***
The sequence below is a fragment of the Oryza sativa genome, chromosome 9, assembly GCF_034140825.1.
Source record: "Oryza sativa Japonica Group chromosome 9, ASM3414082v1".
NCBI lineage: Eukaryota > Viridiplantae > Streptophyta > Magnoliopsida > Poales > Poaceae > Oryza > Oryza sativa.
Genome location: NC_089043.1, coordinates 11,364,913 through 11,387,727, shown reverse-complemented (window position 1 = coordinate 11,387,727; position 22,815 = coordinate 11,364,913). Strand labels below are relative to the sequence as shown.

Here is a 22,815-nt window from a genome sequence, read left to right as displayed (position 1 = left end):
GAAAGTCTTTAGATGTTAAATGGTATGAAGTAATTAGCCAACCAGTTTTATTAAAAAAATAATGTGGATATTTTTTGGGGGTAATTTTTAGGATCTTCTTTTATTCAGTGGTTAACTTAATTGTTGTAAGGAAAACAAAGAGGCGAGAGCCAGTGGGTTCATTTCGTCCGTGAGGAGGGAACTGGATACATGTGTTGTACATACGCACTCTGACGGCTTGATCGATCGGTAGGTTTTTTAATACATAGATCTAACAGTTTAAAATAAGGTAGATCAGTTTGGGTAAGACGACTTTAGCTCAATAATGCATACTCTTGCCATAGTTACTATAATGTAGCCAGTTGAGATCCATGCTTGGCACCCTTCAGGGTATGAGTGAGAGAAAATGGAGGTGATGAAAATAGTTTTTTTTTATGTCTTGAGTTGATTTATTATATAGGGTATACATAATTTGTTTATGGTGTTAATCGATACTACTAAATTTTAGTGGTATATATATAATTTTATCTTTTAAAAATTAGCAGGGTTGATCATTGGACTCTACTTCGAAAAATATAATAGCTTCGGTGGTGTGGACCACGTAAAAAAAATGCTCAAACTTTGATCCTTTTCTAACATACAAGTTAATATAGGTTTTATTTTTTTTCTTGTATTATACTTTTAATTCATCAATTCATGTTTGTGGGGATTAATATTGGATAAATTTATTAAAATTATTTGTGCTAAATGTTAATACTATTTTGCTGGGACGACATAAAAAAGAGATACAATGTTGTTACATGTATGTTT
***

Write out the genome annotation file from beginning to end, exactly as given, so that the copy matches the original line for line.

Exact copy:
The sequence below is a fragment of the Oryza sativa genome, chromosome 9, assembly GCF_034140825.1.
Source record: "Oryza sativa Japonica Group chromosome 9, ASM3414082v1".
NCBI lineage: Eukaryota > Viridiplantae > Streptophyta > Magnoliopsida > Poales > Poaceae > Oryza > Oryza sativa.
Genome location: NC_089043.1, coordinates 11,364,913 through 11,387,727, shown reverse-complemented (window position 1 = coordinate 11,387,727; position 22,815 = coordinate 11,364,913). Strand labels below are relative to the sequence as shown.

Here is a 22,815-nt window from a genome sequence, read left to right as displayed (position 1 = left end):
GAAAGTCTTTAGATGTTAAATGGTATGAAGTAATTAGCCAACCAGTTTTATTAAAAAAATAATGTGGATATTTTTTGGGGGTAATTTTTAGGATCTTCTTTTATTCAGTGGTTAACTTAATTGTTGTAAGGAAAACAAAGAGGCGAGAGCCAGTGGGTTCATTTCGTCCGTGAGGAGGGAACTGGATACATGTGTTGTACATACGCACTCTGACGGCTTGATCGATCGGTAGGTTTTTTAATACATAGATCTAACAGTTTAAAATAAGGTAGATCAGTTTGGGTAAGACGACTTTAGCTCAATAATGCATACTCTTGCCATAGTTACTATAATGTAGCCAGTTGAGATCCATGCTTGGCACCCTTCAGGGTATGAGTGAGAGAAAATGGAGGTGATGAAAATAGTTTTTTTTTATGTCTTGAGTTGATTTATTATATAGGGTATACATAATTTGTTTATGGTGTTAATCGATACTACTAAATTTTAGTGGTATATATATAATTTTATCTTTTAAAAATTAGCAGGGTTGATCATTGGACTCTACTTCGAAAAATATAATAGCTTCGGTGGTGTGGACCACGTAAAAAAAATGCTCAAACTTTGATCCTTTTCTAACATACAAGTTAATATAGGTTTTATTTTTTTTCTTGTATTATACTTTTAATTCATCAATTCATGTTTGTGGGGATTAATATTGGATAAATTTATTAAAATTATTTGTGCTAAATGTTAATACTATTTTGCTGGGACGACATAAAAAAGAGATACAATGTTGTTACATGTATGTTT